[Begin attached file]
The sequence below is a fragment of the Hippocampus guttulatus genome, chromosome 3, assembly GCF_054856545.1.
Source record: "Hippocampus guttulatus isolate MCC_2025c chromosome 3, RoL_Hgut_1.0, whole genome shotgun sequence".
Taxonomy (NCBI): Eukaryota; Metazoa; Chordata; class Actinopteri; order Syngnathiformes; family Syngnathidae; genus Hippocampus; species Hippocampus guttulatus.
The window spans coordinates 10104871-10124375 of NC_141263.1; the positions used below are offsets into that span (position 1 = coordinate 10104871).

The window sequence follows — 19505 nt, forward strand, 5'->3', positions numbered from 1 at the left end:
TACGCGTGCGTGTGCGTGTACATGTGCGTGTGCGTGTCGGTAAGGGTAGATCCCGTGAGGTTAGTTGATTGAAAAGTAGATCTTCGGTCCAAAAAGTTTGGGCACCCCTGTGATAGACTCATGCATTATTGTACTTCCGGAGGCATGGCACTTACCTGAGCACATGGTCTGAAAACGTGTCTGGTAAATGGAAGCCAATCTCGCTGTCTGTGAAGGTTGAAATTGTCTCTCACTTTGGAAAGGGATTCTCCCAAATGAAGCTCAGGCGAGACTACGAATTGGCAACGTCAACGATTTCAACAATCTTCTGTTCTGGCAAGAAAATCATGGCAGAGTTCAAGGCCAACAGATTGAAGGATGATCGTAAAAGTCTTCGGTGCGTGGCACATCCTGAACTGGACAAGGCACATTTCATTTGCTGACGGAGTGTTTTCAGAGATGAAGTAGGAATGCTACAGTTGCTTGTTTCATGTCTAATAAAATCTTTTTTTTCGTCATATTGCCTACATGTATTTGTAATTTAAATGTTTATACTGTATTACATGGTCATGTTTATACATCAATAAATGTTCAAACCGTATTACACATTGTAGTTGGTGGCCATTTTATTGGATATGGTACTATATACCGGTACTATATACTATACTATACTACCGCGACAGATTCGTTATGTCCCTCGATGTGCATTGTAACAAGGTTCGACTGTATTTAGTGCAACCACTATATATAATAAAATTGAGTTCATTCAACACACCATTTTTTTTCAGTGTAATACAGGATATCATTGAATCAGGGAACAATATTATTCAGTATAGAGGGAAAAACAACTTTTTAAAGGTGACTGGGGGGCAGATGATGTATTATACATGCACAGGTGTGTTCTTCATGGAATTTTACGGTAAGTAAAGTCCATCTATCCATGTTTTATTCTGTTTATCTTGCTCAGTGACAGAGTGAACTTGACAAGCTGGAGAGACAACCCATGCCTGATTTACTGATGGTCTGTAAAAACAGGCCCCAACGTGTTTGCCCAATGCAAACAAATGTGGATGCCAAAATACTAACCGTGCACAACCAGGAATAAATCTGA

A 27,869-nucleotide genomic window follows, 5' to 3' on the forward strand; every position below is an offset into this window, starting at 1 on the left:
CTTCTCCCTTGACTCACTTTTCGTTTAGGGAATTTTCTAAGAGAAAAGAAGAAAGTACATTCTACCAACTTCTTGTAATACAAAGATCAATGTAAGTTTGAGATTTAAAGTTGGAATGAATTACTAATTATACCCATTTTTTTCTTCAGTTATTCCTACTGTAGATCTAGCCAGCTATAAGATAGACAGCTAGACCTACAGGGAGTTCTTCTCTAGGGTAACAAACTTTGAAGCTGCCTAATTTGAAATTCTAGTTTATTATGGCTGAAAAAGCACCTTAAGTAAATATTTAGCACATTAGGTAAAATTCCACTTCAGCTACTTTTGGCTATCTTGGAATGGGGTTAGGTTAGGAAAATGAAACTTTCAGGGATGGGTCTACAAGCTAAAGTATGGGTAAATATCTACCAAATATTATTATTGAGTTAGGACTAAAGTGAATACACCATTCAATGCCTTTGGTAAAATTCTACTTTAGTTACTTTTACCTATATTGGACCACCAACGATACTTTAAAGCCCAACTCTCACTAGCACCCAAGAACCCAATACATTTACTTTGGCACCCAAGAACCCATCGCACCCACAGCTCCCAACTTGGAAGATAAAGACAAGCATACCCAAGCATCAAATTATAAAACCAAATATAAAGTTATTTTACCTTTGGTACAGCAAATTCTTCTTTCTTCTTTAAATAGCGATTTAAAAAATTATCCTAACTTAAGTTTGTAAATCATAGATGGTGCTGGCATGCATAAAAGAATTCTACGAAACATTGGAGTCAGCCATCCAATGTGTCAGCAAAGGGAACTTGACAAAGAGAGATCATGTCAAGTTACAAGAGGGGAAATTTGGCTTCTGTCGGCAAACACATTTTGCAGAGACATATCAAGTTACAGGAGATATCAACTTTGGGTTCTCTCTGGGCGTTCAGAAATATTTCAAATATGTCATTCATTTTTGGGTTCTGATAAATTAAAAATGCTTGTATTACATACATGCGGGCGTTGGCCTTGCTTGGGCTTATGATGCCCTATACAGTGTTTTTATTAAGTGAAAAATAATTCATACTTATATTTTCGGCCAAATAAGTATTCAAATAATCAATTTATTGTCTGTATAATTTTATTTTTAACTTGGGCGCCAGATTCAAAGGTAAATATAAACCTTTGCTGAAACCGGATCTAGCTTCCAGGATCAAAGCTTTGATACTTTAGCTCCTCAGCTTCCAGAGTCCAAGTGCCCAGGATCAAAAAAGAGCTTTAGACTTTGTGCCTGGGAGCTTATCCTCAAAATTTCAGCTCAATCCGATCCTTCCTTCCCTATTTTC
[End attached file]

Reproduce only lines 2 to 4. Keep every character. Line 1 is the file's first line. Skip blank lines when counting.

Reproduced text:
Source record: "Hippocampus guttulatus isolate MCC_2025c chromosome 3, RoL_Hgut_1.0, whole genome shotgun sequence".
Taxonomy (NCBI): Eukaryota; Metazoa; Chordata; class Actinopteri; order Syngnathiformes; family Syngnathidae; genus Hippocampus; species Hippocampus guttulatus.
The window spans coordinates 10104871-10124375 of NC_141263.1; the positions used below are offsets into that span (position 1 = coordinate 10104871).